Down Under, you have a good handful of prominent (big) brands that do really good price point and spec.
You can of course order whatever you want online, but walking into a shop and developing a relationship with your local scene would be really beneficial (if you aren't already familiar).

In no particular order, regarding Enduro bikes that would be appropriate for your interests that you can see on a showroom floor:
Intense Tracer (27.5) or Carbine (29)
Santa Cruz Nomad (27.5) or High Tower LT (29)
Giant Reign (27.5)
Specialized Enduro (comes in both wheel sizes)
Kona Operator (comes in both wheel sizes)

Bikes that you can order online and probably find at the trail head to wheel around the car park:
Canyon Torque or Strive (27.5)
YT Capra (27.5) or Jeffsy (29)
Commencal Clash (27.5) or Meta AM (29)
Zerode Taniwha (27.5) - I personally ride this bike and it's unreal. Brandon did a review of it here.

That's a huge array, I know. Just wanted to highlight the options, as it's not super straightforward.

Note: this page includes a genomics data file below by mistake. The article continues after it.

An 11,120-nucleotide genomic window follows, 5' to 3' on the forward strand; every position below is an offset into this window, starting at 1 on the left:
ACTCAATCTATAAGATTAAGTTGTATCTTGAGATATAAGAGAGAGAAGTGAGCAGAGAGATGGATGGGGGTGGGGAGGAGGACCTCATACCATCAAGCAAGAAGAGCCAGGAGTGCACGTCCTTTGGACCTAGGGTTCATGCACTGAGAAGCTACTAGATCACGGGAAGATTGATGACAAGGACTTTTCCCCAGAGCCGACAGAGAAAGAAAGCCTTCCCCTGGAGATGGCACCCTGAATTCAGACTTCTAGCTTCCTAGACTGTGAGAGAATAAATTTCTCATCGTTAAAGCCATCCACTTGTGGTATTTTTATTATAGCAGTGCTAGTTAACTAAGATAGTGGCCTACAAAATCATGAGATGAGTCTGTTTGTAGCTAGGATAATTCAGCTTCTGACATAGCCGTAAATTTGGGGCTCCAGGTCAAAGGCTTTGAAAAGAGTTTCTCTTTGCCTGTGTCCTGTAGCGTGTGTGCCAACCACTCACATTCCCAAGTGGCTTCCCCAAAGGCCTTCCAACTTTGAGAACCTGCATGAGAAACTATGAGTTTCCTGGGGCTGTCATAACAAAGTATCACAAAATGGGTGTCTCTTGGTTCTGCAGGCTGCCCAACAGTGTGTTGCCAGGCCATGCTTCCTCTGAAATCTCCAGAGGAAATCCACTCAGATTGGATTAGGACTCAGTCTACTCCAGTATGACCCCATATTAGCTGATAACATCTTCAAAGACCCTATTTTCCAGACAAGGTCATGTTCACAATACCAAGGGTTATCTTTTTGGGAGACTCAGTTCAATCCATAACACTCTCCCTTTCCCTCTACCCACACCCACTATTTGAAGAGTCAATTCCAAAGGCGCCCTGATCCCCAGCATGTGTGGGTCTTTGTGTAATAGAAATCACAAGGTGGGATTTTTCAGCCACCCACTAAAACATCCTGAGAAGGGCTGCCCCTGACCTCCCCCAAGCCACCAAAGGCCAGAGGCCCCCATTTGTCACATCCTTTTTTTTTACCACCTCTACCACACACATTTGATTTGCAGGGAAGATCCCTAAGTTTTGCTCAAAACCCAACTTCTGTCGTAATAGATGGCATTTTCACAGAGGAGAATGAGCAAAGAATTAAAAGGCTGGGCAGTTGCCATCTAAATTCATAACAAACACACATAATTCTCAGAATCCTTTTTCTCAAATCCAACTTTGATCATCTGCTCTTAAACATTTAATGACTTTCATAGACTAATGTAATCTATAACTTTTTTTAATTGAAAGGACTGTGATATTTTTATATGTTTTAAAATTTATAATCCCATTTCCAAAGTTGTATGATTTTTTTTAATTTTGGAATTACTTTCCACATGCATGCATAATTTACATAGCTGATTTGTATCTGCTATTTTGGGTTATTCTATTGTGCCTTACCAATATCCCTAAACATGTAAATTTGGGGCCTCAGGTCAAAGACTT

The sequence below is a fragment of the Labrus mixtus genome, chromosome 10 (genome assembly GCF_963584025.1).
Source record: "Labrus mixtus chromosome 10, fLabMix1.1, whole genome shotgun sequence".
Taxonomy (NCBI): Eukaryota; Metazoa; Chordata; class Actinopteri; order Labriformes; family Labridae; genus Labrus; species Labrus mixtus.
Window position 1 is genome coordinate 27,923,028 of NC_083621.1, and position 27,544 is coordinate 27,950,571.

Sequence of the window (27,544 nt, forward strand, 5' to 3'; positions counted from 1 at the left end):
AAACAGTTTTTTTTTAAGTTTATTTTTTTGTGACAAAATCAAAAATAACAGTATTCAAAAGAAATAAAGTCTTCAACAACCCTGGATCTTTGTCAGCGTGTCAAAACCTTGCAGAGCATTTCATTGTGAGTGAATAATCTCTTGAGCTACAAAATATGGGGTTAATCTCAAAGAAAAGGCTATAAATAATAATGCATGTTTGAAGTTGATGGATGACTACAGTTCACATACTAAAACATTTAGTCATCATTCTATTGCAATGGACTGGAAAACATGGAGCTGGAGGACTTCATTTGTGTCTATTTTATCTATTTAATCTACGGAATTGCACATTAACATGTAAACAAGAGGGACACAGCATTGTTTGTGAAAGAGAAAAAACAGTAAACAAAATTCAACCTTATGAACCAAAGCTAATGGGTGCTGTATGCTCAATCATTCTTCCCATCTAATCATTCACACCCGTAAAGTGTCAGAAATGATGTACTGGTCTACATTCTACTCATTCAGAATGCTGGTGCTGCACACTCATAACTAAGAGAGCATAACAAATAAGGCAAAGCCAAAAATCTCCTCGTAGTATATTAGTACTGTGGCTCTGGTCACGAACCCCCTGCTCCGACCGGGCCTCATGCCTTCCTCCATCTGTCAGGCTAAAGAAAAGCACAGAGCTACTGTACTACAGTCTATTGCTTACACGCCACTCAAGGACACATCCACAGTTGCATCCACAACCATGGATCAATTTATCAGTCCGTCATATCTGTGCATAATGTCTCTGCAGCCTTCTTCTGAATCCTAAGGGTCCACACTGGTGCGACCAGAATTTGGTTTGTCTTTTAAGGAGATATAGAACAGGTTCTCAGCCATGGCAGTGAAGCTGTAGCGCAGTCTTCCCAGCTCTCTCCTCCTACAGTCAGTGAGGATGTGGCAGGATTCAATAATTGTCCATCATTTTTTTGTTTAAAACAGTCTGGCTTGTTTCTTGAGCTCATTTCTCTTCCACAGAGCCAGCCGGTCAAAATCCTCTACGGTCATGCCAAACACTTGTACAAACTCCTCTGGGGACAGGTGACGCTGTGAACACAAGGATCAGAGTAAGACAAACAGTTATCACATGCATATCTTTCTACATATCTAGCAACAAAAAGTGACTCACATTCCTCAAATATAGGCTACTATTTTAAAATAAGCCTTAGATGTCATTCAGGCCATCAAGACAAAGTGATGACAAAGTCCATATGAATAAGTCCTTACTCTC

The online bike options are going to have much stronger value for the price (generally speaking).

My personal suggestions, based on your moto background would be:

Kona Operator
Canyon Torque
Commencal Clash
Zerode Taniwha


The reasons why: all of them are sturdy, the sizing for someone who is 5'10" is strong, and they all like to be ridden in straight lines, i.e. they all will happily just plow down the trail - a helpful asset for someone who is still developing their MTB skills. They will also stick with you as you progress and only get better as you get better.

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11/28/2018 2:51 PM
Edited Date/Time: 11/28/2018 3:00 PM

sideshow wrote:

You are in a priiiiime location to be diving into MTB!